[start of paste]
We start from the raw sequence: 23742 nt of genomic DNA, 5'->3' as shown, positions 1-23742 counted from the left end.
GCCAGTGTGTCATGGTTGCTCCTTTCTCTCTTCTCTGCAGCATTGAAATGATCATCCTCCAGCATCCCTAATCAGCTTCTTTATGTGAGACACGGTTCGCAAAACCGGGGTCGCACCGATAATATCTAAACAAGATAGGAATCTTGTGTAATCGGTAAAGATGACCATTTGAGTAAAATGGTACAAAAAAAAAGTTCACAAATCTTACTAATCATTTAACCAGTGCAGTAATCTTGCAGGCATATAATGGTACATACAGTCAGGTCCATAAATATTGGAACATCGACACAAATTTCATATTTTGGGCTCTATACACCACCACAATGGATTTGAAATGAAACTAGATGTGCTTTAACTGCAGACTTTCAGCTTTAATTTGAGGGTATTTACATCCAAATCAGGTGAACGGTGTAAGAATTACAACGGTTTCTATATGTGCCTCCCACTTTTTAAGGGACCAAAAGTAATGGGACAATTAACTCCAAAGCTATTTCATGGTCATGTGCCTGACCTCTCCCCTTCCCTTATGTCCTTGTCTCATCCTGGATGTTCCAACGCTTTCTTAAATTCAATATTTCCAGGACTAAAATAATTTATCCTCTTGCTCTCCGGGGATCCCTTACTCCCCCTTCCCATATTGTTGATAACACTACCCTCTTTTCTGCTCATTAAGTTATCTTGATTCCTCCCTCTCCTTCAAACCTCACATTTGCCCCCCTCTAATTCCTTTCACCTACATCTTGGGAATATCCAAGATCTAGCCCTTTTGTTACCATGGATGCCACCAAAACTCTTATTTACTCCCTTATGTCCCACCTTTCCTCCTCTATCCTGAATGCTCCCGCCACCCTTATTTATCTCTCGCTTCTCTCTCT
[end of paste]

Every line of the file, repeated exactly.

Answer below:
We start from the raw sequence: 23742 nt of genomic DNA, 5'->3' as shown, positions 1-23742 counted from the left end.
GCCAGTGTGTCATGGTTGCTCCTTTCTCTCTTCTCTGCAGCATTGAAATGATCATCCTCCAGCATCCCTAATCAGCTTCTTTATGTGAGACACGGTTCGCAAAACCGGGGTCGCACCGATAATATCTAAACAAGATAGGAATCTTGTGTAATCGGTAAAGATGACCATTTGAGTAAAATGGTACAAAAAAAAAGTTCACAAATCTTACTAATCATTTAACCAGTGCAGTAATCTTGCAGGCATATAATGGTACATACAGTCAGGTCCATAAATATTGGAACATCGACACAAATTTCATATTTTGGGCTCTATACACCACCACAATGGATTTGAAATGAAACTAGATGTGCTTTAACTGCAGACTTTCAGCTTTAATTTGAGGGTATTTACATCCAAATCAGGTGAACGGTGTAAGAATTACAACGGTTTCTATATGTGCCTCCCACTTTTTAAGGGACCAAAAGTAATGGGACAATTAACTCCAAAGCTATTTCATGGTCATGTGCCTGACCTCTCCCCTTCCCTTATGTCCTTGTCTCATCCTGGATGTTCCAACGCTTTCTTAAATTCAATATTTCCAGGACTAAAATAATTTATCCTCTTGCTCTCCGGGGATCCCTTACTCCCCCTTCCCATATTGTTGATAACACTACCCTCTTTTCTGCTCATTAAGTTATCTTGATTCCTCCCTCTCCTTCAAACCTCACATTTGCCCCCCTCTAATTCCTTTCACCTACATCTTGGGAATATCCAAGATCTAGCCCTTTTGTTACCATGGATGCCACCAAAACTCTTATTTACTCCCTTATGTCCCACCTTTCCTCCTCTATCCTGAATGCTCCCGCCACCCTTATTTATCTCTCGCTTCTCTCTCT